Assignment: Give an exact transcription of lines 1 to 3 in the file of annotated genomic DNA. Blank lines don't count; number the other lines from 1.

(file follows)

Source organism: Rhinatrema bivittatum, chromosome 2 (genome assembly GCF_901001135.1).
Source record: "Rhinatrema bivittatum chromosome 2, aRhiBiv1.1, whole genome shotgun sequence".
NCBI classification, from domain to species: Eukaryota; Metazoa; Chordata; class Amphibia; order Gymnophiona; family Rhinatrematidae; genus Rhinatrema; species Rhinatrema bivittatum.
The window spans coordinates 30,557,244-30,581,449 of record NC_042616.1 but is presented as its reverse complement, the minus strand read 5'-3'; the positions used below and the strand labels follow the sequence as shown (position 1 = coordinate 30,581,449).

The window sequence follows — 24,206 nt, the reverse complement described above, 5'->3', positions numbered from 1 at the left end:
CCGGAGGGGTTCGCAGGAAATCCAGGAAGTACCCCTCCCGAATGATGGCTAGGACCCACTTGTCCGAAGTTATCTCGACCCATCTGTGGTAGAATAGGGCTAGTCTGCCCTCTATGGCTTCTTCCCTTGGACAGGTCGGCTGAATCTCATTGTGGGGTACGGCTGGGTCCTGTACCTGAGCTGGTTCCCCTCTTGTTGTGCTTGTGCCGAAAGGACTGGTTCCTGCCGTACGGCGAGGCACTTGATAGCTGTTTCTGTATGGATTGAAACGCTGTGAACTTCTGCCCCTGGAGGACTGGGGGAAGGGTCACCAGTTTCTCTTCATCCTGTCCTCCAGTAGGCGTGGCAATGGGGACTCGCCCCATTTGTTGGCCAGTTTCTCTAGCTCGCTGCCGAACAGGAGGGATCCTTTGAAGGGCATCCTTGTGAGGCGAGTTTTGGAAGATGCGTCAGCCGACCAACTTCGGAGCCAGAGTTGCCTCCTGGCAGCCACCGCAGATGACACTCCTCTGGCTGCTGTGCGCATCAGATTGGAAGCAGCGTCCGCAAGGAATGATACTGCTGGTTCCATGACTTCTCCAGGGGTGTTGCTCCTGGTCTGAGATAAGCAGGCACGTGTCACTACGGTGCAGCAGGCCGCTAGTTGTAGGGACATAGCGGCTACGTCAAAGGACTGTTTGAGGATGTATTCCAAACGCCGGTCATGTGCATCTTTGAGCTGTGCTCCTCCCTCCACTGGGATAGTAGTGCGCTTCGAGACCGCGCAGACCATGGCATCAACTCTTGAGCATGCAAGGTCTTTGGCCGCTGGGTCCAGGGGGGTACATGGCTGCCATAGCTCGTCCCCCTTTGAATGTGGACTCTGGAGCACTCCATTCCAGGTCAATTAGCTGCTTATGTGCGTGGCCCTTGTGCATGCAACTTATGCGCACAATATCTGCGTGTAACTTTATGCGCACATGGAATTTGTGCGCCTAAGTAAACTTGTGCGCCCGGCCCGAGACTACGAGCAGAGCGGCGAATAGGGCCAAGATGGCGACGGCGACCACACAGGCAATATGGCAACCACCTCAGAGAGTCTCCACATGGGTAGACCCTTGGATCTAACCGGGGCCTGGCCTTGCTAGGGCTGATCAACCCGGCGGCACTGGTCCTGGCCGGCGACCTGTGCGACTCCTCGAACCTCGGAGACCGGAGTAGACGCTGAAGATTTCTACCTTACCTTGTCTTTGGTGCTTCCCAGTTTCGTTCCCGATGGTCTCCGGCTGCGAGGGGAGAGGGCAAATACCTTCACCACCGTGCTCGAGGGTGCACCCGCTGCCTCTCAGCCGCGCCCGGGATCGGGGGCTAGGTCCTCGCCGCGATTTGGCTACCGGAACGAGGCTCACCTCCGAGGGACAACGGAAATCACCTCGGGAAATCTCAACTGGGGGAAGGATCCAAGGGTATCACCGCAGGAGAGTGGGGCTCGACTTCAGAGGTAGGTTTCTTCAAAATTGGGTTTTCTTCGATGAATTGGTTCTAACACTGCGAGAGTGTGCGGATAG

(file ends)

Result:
Source organism: Rhinatrema bivittatum, chromosome 2 (genome assembly GCF_901001135.1).
Source record: "Rhinatrema bivittatum chromosome 2, aRhiBiv1.1, whole genome shotgun sequence".
NCBI classification, from domain to species: Eukaryota; Metazoa; Chordata; class Amphibia; order Gymnophiona; family Rhinatrematidae; genus Rhinatrema; species Rhinatrema bivittatum.